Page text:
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Buck 65 in Toronto on Thursday, Sept. 25, 2014.Nathan Denette/The Canadian Press

CBC says its Radio 2 drive-time host Rich Terfry – a musician who is also known by his stage name Buck 65 – will be on air as usual this afternoon, less than a day after posting an extraordinary message on Facebook in which he apologized for his "cheating and lying" ways, and declared: "I'm not the person you think I am."

In the message, posted Sunday afternoon, Terfry writes: "I've destroyed every important relationship in my life by cheating and lying. That includes my marriage. Being honest has been a big problem for me for a long time. I've treated a lot of people very badly. I've toyed with people's hearts. I've manipulated and tricked people. I've created a false image of myself here and with my music. I haven't been a good person. At all. I've made myself look like a victim of the people I hurt. I can't do that any more. So the first step I need to take is to let the world know. I want this to be the first of many steps I take to become a better person. I need a LOT of help with that."

He continues: "I'm sorry. To the good people I've hurt recently. I'm sorry to the people I've hurt in the past. I'm sorry to everyone for making you believe I'm something I'm not. I'm a shitty person. I need help. Like I said, this is just a first step."

The note is signed "Rich / Buck," and adds "(this is not a hack)."

Yesterday afternoon, Terfry asked on Twitter: "Can anyone in Toronto recommend a good therapist? I haven't had the best luck finding one."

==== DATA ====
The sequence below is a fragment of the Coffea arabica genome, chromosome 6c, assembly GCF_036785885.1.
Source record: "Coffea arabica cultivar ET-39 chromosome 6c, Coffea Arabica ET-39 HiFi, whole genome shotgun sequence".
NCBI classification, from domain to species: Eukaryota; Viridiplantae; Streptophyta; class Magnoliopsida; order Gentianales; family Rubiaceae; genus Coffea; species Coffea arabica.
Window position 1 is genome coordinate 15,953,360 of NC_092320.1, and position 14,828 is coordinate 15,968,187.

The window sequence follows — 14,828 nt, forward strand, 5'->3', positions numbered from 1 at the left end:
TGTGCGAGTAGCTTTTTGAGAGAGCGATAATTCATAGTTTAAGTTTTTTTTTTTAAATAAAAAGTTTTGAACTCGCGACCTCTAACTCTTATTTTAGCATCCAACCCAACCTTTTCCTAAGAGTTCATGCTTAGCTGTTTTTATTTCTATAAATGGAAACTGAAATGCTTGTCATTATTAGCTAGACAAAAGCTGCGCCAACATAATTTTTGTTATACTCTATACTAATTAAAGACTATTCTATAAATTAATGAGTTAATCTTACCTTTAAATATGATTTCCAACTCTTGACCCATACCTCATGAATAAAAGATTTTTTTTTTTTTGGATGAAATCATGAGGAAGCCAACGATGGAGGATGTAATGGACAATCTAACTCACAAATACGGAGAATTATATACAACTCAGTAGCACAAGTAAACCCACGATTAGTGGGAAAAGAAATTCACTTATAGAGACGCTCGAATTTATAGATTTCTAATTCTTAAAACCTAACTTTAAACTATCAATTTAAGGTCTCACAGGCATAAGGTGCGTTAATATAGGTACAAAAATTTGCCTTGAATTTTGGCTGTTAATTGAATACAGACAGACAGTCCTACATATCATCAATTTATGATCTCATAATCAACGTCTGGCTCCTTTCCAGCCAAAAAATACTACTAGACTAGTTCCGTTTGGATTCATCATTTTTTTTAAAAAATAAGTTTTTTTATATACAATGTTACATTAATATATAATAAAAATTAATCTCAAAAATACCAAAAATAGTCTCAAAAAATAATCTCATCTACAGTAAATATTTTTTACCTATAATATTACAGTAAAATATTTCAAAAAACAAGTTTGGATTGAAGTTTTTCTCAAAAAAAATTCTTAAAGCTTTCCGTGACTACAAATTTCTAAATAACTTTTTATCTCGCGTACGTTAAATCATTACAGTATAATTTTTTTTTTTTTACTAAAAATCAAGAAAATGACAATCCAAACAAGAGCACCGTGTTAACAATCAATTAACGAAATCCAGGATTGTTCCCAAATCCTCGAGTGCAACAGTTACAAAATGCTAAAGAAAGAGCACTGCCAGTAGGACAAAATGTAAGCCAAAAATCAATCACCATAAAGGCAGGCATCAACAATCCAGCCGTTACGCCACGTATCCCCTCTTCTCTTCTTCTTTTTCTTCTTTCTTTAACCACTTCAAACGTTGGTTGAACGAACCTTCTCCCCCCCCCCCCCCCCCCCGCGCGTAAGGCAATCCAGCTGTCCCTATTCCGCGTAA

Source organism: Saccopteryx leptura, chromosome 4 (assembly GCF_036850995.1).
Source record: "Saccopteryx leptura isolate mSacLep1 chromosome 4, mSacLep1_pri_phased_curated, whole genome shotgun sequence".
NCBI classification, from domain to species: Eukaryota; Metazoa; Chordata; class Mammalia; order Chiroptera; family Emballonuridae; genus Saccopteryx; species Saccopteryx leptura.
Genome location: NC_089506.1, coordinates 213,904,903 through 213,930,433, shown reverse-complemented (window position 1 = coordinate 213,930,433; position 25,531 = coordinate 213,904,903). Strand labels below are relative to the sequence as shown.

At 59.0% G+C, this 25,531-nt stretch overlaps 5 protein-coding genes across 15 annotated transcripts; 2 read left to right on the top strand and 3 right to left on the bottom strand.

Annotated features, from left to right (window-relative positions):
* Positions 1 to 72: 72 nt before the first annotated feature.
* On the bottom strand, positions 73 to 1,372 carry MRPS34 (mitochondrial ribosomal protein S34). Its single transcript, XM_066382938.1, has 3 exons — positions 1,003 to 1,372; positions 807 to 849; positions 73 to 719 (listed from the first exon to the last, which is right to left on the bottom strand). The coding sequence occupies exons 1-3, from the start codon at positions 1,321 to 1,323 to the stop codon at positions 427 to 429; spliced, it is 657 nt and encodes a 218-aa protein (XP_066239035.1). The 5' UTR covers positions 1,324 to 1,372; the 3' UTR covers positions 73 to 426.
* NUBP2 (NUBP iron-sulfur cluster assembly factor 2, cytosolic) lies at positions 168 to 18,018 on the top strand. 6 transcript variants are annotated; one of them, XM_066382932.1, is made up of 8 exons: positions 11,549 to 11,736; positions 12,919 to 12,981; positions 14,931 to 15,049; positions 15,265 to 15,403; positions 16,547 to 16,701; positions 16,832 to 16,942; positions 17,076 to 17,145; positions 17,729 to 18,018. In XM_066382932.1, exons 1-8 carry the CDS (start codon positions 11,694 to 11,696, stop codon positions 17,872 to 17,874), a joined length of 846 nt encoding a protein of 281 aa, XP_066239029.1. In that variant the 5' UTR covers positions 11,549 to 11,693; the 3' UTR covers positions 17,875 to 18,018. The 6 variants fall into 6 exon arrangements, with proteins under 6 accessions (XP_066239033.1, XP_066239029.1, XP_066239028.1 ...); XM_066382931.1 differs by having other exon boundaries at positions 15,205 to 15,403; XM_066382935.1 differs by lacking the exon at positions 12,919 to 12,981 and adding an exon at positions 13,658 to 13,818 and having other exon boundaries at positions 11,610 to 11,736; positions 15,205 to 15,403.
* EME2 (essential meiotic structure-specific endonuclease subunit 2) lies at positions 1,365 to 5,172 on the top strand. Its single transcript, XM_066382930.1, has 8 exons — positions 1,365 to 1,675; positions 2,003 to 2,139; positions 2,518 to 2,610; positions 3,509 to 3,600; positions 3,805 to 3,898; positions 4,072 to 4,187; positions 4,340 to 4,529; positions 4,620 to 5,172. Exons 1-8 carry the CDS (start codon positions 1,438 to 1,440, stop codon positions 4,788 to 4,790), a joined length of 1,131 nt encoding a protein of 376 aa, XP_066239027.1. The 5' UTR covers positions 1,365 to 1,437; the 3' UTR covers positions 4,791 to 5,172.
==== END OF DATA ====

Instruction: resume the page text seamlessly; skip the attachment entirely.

Terfry's wife left him more than three years ago, an incident which inspired him to make the album Neverlove, which he released last fall. Its song titles include That's the Way Love Dies, Roses in the Rain and She Fades. In describing the song Heart of Stone, Terfry wrote on Facebook: "Some of my priorities have changed. There are mistakes I made in the past that I'll never make again. It's still very difficult for me to see the failure of my marriage as a positive thing or something that was meant to be, but I do think I'm a better and wiser person now because of it."

On Monday afternoon, a CBC spokesman said the public broadcaster was confident Terfry had not acted inappropriately in the workplace. His unusual admission comes only days after CBC released an exhaustive third-party report that found Jian Ghomeshi had serially harassed, bullied, and belittled co-workers, and had subjected at least one to sexual harassment. In response to the report, CBC management apologized to Canadians and pledged to do better.

"The Ghomeshi incident was the exception, not the norm," spokesman Chuck Thompson said. "Rich has self-identified as having a personal issue that he needs to deal with, and we will give him the support that he needs at this time."

He added that interviews with Terfry's co-workers conducted Monday have led managers there to believe "there are no indications that this matter has crossed over into the workplace."

Terfry removed the Facebook post shortly after noon on Monday.